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Guest chris_mac

Big benefits from immigration, worth a read!

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Guest chris_mac



Big benefits from immigration

Without more migrants our economy will underperform

JULIA Gillard understands we have a

labour shortage, which is why she

announced an expansion of the 457 visa

program yesterday, to supply more

temporary skilled migrants for the

Queensland reconstruction program.

Good but not good enough. Our labour

shortage is national, not regional, long

term not transitory, and it will damage

the whole economy if we are not

careful. This is exactly the reverse of

what the anti-immigration lobby

argues. We do not run a risk of migrants

taking jobs away from Australians.

Rather, as Access Economics argues,

we need more migrants to meet

existing and imminent demands for

labour. We are already underperforming

on exports, with the

Australian Bureau of Agricultural and

Resource Economics reporting

increased mineral and energy earnings

coming from higher prices rather than

larger volumes. While the value of coal

exports will rise by 32 per cent this year,

shipments will grow by only half that.

Given demand in Asia, we could be

doing better if we had the workers.

And we could have them if both sides

of politics had not connived to avoid a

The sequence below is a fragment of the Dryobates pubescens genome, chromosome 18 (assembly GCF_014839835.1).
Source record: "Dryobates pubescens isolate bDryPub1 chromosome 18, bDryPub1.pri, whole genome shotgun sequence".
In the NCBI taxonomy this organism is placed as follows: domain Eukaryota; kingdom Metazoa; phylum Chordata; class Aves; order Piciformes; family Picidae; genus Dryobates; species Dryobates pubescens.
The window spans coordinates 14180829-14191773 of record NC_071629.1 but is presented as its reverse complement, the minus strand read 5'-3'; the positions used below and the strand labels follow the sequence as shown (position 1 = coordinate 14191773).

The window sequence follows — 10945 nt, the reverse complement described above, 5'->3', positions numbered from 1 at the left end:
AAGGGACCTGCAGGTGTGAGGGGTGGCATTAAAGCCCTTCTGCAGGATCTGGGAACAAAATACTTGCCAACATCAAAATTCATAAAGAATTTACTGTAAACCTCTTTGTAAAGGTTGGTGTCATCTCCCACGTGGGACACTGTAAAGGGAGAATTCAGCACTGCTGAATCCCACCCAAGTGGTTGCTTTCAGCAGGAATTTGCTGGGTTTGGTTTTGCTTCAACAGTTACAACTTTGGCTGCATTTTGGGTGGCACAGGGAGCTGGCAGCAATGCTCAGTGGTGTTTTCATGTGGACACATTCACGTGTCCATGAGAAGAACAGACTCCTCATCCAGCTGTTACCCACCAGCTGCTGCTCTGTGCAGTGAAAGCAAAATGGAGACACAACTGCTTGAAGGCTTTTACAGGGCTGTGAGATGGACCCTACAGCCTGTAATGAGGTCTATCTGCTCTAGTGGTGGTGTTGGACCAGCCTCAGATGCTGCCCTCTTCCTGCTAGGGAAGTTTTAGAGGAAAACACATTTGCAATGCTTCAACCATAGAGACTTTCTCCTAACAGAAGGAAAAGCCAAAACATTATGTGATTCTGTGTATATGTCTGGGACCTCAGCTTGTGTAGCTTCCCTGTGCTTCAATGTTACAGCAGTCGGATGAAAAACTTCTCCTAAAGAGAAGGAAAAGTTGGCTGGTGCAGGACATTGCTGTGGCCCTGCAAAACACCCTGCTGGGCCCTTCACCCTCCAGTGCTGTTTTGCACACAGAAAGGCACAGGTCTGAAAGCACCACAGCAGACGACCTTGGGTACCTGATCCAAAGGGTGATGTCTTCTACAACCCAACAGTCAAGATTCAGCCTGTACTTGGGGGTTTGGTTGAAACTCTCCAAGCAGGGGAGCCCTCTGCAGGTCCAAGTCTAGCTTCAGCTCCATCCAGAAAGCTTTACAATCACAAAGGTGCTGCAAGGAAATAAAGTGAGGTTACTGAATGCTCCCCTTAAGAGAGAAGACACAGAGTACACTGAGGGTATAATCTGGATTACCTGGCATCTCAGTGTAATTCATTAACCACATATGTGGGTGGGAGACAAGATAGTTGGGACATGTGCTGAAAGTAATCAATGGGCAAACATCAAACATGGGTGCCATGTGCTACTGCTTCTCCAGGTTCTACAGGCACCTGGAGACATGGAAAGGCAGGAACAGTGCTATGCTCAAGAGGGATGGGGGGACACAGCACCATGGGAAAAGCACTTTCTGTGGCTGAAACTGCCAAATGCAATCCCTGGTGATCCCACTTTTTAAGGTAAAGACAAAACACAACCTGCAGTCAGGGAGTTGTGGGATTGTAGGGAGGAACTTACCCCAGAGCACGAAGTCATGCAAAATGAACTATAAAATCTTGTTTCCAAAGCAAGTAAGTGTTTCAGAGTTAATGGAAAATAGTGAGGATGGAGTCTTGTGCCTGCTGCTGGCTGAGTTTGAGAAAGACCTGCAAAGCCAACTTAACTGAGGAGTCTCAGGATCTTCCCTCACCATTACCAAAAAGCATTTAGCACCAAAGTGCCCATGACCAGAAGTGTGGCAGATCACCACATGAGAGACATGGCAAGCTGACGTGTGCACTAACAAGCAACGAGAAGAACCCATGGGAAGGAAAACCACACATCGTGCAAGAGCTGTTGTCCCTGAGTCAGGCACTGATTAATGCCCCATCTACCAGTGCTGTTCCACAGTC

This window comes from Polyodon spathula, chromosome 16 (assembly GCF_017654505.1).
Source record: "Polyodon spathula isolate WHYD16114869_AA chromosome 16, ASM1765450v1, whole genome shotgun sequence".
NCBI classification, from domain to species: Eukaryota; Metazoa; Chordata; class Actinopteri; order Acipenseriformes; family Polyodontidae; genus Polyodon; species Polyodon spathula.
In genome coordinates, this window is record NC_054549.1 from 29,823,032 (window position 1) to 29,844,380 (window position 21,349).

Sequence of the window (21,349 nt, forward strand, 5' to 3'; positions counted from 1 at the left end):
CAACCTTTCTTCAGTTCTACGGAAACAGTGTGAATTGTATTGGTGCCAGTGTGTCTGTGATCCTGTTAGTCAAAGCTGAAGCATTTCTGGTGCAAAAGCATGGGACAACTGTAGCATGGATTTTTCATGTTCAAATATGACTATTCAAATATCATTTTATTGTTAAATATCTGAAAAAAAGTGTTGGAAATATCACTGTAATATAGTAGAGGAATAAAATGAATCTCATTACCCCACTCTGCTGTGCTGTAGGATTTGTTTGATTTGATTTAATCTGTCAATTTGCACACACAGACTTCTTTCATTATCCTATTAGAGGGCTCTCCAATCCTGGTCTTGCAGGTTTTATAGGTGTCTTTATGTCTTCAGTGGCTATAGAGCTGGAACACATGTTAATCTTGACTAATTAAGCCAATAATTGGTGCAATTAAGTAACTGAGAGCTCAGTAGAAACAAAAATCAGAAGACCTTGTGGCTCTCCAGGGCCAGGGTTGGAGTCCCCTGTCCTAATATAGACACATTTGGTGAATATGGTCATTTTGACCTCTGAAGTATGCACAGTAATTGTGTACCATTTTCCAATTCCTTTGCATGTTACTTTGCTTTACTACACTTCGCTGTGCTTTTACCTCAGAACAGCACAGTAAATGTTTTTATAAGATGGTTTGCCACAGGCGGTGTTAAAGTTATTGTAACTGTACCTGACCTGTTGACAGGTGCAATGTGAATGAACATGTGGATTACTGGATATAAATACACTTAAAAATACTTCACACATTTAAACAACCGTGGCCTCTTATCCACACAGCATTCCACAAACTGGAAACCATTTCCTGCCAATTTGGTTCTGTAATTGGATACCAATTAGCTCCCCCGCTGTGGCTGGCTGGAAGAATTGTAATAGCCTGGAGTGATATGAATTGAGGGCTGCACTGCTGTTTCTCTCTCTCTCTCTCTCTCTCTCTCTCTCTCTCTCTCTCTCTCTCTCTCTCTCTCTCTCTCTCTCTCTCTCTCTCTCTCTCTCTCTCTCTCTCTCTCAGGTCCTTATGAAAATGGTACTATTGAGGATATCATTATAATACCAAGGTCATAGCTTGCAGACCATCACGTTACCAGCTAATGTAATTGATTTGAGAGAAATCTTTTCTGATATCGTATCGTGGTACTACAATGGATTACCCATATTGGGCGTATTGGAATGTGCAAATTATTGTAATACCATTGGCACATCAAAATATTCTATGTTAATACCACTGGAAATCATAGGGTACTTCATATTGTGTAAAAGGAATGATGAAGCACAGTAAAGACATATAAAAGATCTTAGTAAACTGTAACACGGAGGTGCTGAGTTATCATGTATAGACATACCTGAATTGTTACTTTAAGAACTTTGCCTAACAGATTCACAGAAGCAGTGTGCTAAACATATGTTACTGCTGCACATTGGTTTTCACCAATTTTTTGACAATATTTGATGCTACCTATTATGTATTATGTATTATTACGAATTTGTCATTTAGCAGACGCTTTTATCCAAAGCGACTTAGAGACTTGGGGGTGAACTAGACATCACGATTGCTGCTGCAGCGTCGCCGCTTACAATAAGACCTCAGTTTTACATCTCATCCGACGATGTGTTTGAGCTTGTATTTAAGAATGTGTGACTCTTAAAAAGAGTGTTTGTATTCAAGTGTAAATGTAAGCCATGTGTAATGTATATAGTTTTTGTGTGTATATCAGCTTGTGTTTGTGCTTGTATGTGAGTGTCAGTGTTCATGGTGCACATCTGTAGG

rational debate over immigration

during the election. The conservatives

promised to cut immigration when they

thought it necessary, but were hazy on

the details. The Prime Minister assured

us she wanted a "sustainable"

population. They were both appealing

to a grab bag of popular prejudice on

migration. Some people fear foreigners

will take their jobs. Green zealots

believe humans are a blight on the

landscape. Others confuse immigration

and border protection and some think

our cities are too crowded, blaming

migrants whenever they are stuck in

traffic. What they all ignore is

immigrants are part of the solution to

our problems. More migrants,

especially ones with job-generating

skills, expand the economy, helping to

pay for improved infrastructure.

Demographer Peter McDonald

points out migrants contributed

strongly to the increase of one million

employed people between 2004 and

2008. Not only did they create demand

for goods and services themselves, their

presence increased overall output. It is

time the government and opposition

made this reality the basis for a debate

on immigration, rather than lazily

appealing to ill-informed fears. Kevin

Rudd spoke out for the manifest

benefits of a "big Australia" last year

and, while he did not make his case very

well, he had substance on his side.



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